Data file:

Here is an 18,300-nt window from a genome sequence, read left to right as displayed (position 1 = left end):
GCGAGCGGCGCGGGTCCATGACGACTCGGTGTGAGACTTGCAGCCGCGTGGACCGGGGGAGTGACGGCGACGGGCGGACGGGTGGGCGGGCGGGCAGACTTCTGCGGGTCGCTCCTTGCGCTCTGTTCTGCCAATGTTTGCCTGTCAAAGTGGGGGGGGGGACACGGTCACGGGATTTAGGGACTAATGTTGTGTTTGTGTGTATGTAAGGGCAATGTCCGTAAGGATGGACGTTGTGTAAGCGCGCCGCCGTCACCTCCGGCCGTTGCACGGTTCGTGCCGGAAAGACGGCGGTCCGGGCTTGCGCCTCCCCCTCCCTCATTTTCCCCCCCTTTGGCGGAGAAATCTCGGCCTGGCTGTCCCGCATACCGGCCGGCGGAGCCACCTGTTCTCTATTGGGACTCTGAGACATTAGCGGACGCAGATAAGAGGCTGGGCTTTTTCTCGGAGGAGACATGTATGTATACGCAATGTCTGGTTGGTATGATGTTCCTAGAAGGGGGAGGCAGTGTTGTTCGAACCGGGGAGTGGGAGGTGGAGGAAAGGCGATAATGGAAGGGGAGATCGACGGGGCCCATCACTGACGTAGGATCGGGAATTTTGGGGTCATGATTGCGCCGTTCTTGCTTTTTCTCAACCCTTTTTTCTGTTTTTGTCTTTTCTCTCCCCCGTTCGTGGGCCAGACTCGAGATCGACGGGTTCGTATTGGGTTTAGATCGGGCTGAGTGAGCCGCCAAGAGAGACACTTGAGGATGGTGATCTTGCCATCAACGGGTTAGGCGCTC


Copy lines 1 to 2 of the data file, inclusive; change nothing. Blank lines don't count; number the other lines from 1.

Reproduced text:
Here is an 18,300-nt window from a genome sequence, read left to right as displayed (position 1 = left end):
GCGAGCGGCGCGGGTCCATGACGACTCGGTGTGAGACTTGCAGCCGCGTGGACCGGGGGAGTGACGGCGACGGGCGGACGGGTGGGCGGGCGGGCAGACTTCTGCGGGTCGCTCCTTGCGCTCTGTTCTGCCAATGTTTGCCTGTCAAAGTGGGGGGGGGGACACGGTCACGGGATTTAGGGACTAATGTTGTGTTTGTGTGTATGTAAGGGCAATGTCCGTAAGGATGGACGTTGTGTAAGCGCGCCGCCGTCACCTCCGGCCGTTGCACGGTTCGTGCCGGAAAGACGGCGGTCCGGGCTTGCGCCTCCCCCTCCCTCATTTTCCCCCCCTTTGGCGGAGAAATCTCGGCCTGGCTGTCCCGCATACCGGCCGGCGGAGCCACCTGTTCTCTATTGGGACTCTGAGACATTAGCGGACGCAGATAAGAGGCTGGGCTTTTTCTCGGAGGAGACATGTATGTATACGCAATGTCTGGTTGGTATGATGTTCCTAGAAGGGGGAGGCAGTGTTGTTCGAACCGGGGAGTGGGAGGTGGAGGAAAGGCGATAATGGAAGGGGAGATCGACGGGGCCCATCACTGACGTAGGATCGGGAATTTTGGGGTCATGATTGCGCCGTTCTTGCTTTTTCTCAACCCTTTTTTCTGTTTTTGTCTTTTCTCTCCCCCGTTCGTGGGCCAGACTCGAGATCGACGGGTTCGTATTGGGTTTAGATCGGGCTGAGTGAGCCGCCAAGAGAGACACTTGAGGATGGTGATCTTGCCATCAACGGGTTAGGCGCTC